Monday, December 26, 2011

Christmas 2011

Because our tiny church had kids in it this year (ours), they decided to put on a Christmas play. What fun!
Sheridan sang "Away In A Manger" and we, along with all the other grandparent-aged folks, smiled with delight to hear a young voice in our midst.
A family tradition has been to decorate gingerbread houses each year. Elliott and Oliver haven't been included in this project for years but joined in the fun under the disguise of simply wanting to eat candy.
(They both built really cute gingerbread houses though!)

Christmas Morning
Tim read the familiar story of Christ's birth from the book of Luke as a special TV channel crackled with the sounds and glow of a real fireplace.

Guns for the older boys, toys for Sheridan....

books for Sullivan....and a new farm work bike for Harrison.

I couldn't resist snapping this picture of Elliott playing the piano on Sheridan's new fairy tale princess book.
So glad we invested all that money in piano lessons for him years ago!

We had a wonderful day celebrating Jesus' birth!

Thursday, December 1, 2011

A Real Country Girl In-The -Making

We finished up chicken processing later this year but were blessed with such warm winter temperatures that we were still comfortable outside. Elliott has been very successful in his poultry business and processed about 3000 chickens this year.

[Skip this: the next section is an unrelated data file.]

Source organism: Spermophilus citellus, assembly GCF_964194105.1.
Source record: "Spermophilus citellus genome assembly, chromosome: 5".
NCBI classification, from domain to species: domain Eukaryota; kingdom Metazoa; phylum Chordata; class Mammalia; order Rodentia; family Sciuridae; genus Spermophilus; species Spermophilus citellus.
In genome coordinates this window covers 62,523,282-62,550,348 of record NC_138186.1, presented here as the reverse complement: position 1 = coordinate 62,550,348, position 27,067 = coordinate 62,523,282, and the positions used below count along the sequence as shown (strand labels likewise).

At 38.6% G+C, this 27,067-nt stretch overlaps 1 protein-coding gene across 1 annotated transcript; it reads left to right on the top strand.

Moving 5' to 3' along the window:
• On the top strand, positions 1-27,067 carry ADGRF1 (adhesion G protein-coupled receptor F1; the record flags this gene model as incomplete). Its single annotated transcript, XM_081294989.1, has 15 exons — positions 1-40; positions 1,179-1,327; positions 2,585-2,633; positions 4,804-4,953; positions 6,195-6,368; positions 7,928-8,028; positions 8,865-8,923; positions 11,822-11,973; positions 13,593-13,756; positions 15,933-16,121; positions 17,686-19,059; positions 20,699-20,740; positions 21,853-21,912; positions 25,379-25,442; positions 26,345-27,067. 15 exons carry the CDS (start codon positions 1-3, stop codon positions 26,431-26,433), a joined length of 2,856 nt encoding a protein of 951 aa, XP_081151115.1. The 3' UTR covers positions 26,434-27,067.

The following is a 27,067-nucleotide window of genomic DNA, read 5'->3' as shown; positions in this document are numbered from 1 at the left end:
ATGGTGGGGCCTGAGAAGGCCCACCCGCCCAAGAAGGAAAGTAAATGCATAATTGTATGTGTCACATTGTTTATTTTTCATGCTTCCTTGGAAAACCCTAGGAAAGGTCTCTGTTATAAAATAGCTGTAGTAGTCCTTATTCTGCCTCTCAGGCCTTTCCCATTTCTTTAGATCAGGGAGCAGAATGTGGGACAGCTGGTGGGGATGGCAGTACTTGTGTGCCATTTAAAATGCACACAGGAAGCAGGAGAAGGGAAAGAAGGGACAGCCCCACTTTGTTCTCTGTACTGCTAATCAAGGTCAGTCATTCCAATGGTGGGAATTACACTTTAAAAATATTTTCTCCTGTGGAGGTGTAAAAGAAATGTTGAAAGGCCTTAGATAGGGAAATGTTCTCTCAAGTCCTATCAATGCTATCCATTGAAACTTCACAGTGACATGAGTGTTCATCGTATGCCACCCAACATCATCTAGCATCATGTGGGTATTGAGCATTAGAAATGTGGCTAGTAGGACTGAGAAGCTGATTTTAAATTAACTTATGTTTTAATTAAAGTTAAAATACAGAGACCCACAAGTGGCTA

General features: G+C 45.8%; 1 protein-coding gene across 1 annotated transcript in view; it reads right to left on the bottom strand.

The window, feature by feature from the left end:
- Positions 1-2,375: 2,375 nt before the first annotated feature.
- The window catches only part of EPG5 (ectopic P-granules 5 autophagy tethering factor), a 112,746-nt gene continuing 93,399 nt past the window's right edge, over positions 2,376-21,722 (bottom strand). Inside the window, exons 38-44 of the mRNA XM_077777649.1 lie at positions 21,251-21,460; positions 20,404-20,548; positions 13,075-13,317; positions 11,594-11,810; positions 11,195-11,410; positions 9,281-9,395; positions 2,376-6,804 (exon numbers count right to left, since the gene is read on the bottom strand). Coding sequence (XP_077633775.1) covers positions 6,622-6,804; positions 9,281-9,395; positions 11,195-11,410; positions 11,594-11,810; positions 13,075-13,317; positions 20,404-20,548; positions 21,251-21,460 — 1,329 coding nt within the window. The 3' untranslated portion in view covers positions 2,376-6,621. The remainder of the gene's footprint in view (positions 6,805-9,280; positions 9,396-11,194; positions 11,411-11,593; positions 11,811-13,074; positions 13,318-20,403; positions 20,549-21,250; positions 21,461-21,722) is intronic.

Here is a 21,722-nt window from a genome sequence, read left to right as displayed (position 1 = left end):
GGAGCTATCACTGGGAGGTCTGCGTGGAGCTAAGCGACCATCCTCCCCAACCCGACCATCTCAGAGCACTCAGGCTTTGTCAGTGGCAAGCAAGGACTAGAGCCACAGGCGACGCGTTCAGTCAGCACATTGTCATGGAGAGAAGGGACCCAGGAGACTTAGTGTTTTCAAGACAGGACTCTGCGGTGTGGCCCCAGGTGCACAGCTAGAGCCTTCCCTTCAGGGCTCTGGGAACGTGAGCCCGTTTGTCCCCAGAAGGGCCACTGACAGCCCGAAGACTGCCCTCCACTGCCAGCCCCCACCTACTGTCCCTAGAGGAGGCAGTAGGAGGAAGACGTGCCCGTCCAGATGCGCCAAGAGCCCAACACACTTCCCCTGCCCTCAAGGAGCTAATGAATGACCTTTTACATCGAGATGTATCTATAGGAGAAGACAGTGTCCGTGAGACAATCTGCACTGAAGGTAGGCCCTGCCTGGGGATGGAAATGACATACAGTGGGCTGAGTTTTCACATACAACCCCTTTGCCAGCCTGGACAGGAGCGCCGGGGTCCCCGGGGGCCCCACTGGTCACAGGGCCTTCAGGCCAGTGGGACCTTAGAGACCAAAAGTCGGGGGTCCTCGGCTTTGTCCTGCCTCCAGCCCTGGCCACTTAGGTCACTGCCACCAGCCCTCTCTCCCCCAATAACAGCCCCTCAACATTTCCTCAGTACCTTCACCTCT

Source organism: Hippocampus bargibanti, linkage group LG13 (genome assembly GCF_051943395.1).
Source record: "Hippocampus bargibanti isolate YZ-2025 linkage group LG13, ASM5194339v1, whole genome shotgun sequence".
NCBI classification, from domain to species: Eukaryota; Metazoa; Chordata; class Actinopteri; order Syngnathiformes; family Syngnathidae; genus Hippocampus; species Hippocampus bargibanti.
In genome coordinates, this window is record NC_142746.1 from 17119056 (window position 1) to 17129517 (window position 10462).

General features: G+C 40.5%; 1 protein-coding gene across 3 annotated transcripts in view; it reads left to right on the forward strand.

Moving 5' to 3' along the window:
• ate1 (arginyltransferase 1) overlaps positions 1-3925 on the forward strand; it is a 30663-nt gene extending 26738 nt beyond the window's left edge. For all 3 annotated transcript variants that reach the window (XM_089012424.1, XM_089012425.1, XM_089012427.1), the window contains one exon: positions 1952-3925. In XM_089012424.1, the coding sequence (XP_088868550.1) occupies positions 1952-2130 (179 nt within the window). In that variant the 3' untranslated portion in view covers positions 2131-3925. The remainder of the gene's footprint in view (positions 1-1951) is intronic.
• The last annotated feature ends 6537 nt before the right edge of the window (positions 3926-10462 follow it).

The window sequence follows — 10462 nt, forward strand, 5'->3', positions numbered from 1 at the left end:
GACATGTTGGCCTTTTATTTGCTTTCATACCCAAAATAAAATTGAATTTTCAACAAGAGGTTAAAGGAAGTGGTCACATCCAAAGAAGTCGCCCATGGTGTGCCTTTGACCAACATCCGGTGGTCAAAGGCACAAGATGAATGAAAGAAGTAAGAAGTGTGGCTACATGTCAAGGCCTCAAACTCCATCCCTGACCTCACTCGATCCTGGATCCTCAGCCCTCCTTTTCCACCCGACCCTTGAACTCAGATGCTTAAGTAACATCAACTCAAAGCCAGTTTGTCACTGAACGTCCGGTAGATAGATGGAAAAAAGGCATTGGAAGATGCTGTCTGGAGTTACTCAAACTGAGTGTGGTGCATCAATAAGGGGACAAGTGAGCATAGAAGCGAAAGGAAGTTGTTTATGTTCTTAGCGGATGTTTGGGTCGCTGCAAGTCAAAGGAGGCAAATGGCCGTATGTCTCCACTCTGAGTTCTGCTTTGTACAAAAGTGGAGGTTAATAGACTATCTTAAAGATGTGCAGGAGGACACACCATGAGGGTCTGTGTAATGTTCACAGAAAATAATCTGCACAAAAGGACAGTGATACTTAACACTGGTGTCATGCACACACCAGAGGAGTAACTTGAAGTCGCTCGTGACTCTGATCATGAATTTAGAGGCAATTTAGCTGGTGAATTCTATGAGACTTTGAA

Sheridan has been eager to join in on chicken processing days and is learning how to eviscerate. She will make a fine farmer's wife one day!

It has been interesting watching Sheridan, who, unlike her five older siblings, has only ever known farm life. Whereas the rest of us had to get used to the shock of processing chickens, (I remember Harrison as a 5 year old gagging while trying to help the first time), Sheridan hasn't been phased as chickens go from the pen to the freezer.
The younger children have been taught to treat the chickens humanely as they are moved from one station to the next and Sheridan has developed such a sweetness toward them that she is often seen talking to them and telling them make-believe stories as they await bagging while soaking in a chilling tank.
Our family shares a particularly sweet memory of one processed, reject chicken that she named "Anna-soda" who, just before heading to the compost bucket, was seen riding with Sheridan on her toy tractor.

Sheridan was very proud this year of an ordinary preschool accomplishment that she didn't realize would seem shocking to us because it was displayed in such a unique manner. While learning how to eviscerate the chickens (take all the insides out), I tried to teach Sheridan the various organs and body parts. You can imagine our surprise when later in the morning, once she had lost interest in her new job of eviscerating, she proudly showed us that she had learned how to tie a knot - in a discarded esophagus!

We have volunteers who often join us for chicken processing days. One of our regulars is a child psychologist. We often wonder what he's thinking as he watches Sheridan on processing day!

I suppose this is what it's like to be a real farm girl. I wish we all adapted to country living as easily.